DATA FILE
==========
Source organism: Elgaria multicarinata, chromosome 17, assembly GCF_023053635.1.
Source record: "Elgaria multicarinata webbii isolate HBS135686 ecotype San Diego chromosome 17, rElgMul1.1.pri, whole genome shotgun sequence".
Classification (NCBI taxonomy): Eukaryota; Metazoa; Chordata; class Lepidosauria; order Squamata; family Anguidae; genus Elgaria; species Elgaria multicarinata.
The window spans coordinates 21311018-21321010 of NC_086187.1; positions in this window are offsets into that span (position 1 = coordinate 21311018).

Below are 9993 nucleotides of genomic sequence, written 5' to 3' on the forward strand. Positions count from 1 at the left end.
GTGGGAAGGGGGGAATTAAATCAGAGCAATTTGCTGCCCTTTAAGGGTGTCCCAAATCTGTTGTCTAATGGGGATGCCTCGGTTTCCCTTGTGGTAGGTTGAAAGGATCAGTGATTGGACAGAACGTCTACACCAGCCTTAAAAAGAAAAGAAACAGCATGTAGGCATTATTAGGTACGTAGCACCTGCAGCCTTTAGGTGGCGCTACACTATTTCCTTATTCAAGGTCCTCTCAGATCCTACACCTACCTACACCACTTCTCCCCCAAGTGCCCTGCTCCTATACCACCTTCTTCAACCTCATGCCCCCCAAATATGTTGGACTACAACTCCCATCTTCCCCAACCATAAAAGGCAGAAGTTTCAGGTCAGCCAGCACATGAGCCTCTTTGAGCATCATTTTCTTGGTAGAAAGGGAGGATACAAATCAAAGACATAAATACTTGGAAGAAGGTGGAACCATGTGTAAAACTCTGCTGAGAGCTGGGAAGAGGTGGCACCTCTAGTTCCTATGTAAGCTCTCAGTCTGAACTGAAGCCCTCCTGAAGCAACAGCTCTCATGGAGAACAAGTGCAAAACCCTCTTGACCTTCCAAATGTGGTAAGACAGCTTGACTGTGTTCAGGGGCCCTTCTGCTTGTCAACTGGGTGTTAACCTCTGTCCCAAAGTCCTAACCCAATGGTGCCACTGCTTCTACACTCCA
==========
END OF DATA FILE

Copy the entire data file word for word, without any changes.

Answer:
Source organism: Elgaria multicarinata, chromosome 17, assembly GCF_023053635.1.
Source record: "Elgaria multicarinata webbii isolate HBS135686 ecotype San Diego chromosome 17, rElgMul1.1.pri, whole genome shotgun sequence".
Classification (NCBI taxonomy): Eukaryota; Metazoa; Chordata; class Lepidosauria; order Squamata; family Anguidae; genus Elgaria; species Elgaria multicarinata.
The window spans coordinates 21311018-21321010 of NC_086187.1; positions in this window are offsets into that span (position 1 = coordinate 21311018).

Below are 9993 nucleotides of genomic sequence, written 5' to 3' on the forward strand. Positions count from 1 at the left end.
GTGGGAAGGGGGGAATTAAATCAGAGCAATTTGCTGCCCTTTAAGGGTGTCCCAAATCTGTTGTCTAATGGGGATGCCTCGGTTTCCCTTGTGGTAGGTTGAAAGGATCAGTGATTGGACAGAACGTCTACACCAGCCTTAAAAAGAAAAGAAACAGCATGTAGGCATTATTAGGTACGTAGCACCTGCAGCCTTTAGGTGGCGCTACACTATTTCCTTATTCAAGGTCCTCTCAGATCCTACACCTACCTACACCACTTCTCCCCCAAGTGCCCTGCTCCTATACCACCTTCTTCAACCTCATGCCCCCCAAATATGTTGGACTACAACTCCCATCTTCCCCAACCATAAAAGGCAGAAGTTTCAGGTCAGCCAGCACATGAGCCTCTTTGAGCATCATTTTCTTGGTAGAAAGGGAGGATACAAATCAAAGACATAAATACTTGGAAGAAGGTGGAACCATGTGTAAAACTCTGCTGAGAGCTGGGAAGAGGTGGCACCTCTAGTTCCTATGTAAGCTCTCAGTCTGAACTGAAGCCCTCCTGAAGCAACAGCTCTCATGGAGAACAAGTGCAAAACCCTCTTGACCTTCCAAATGTGGTAAGACAGCTTGACTGTGTTCAGGGGCCCTTCTGCTTGTCAACTGGGTGTTAACCTCTGTCCCAAAGTCCTAACCCAATGGTGCCACTGCTTCTACACTCCA